On a sunny evening at The Complex in Dublin 7, the faint thump of techno can be heard from the blue and red building. Although not unusual for a Saturday evening, the party here kicks off a bit earlier than most, as doors open at 8pm. Inside, people move to the beat of DJ Minikimono. There is nothing out of the ordinary as far as club nights in the city go – except for the fact that these ravers are all completely sober.
Here for Club Loosen, an entirely sober rave, the lack of alcohol certainly does not put a dampener on the mood. The club may as well have been called dance like no one is watching, as everyone inside – staff and this writer included – is swaying, stepping or full-on grooving to the mixes.
From the very start, there are people on the dance floor. Others line the walls, sipping on mocktails and building up the courage to jump in. People trickle in on their own, in duos or in bigger groups. There is a vast range of ages and styles. Despite this, everyone bunches together in front of the DJ’s decks, united by the music.
At the front, 23-year-old Nicholas Rooney is trying to learn how to shuffle – a dance move that involves moving your feet back and forth without lifting them off the ground – holding up a tutorial on his phone for others to see. Speaking to The Irish Times outside, he says: “My goal for today is to shuffle and have a good time and to be as comfortable as possible in my own skin, which is happening so far.”
The Dubliner doesn’t drink much – he might have a couple of beers every six months – and so, for him, Club Loosen is about inclusion. “When I go out, it’ll just be me having glasses of water with my friends who are drinking. It’s a little bit more difficult to go on nights out and feel comfortable, but if it’s a sober rave, everyone is doing the exact same thing. There’s no peer pressure for you to drink and I really enjoy that,” he says.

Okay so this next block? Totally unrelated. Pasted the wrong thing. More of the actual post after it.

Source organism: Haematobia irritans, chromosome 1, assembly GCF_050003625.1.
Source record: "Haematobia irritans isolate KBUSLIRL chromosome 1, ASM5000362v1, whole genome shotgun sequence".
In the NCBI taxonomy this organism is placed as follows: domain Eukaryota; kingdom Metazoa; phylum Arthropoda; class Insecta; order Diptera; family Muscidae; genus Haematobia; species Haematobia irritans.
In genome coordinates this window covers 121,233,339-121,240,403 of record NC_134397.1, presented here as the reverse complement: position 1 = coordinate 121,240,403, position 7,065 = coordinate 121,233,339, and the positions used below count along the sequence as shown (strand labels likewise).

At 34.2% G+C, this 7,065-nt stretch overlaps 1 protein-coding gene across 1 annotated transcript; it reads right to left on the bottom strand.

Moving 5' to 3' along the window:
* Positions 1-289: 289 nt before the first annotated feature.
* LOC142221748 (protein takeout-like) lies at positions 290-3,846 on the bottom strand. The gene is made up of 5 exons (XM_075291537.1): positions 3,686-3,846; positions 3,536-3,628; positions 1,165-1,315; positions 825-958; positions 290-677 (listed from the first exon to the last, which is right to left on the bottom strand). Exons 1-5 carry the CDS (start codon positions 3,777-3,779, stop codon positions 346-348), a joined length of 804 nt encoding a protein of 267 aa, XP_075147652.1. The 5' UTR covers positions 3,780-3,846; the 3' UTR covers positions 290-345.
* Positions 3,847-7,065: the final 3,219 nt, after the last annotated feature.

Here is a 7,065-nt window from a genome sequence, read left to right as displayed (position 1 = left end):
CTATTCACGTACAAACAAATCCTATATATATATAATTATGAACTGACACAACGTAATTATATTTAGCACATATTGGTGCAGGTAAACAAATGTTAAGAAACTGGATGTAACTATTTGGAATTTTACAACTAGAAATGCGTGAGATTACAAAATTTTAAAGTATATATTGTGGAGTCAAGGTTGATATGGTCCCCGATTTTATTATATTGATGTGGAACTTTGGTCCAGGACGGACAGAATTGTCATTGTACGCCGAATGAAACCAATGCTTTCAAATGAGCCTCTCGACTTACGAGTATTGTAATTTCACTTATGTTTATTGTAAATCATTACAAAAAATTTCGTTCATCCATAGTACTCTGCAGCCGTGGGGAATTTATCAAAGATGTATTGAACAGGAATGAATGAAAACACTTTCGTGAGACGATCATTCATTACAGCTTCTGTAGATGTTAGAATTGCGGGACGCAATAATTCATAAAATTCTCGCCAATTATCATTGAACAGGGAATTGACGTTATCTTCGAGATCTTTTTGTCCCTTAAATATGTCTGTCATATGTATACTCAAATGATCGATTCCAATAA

With Rooney is 28-year-old Elvira Oredein. “There is a huge issue with addiction in Dublin and, you know what, when I first heard about this sober rave, I thought, ‘This is another wave coming to Ireland,’” she says.
“People who feel like they’re on the fringes, who don’t so much want to feel like s**t the next day, who don’t so much want to take drugs or take anything, [they] can come here and feel safe. It’s a safe space.”
The night, for Oredein, was an opportunity to “be one with the music and just empty out all my other troubles and just dance it out”.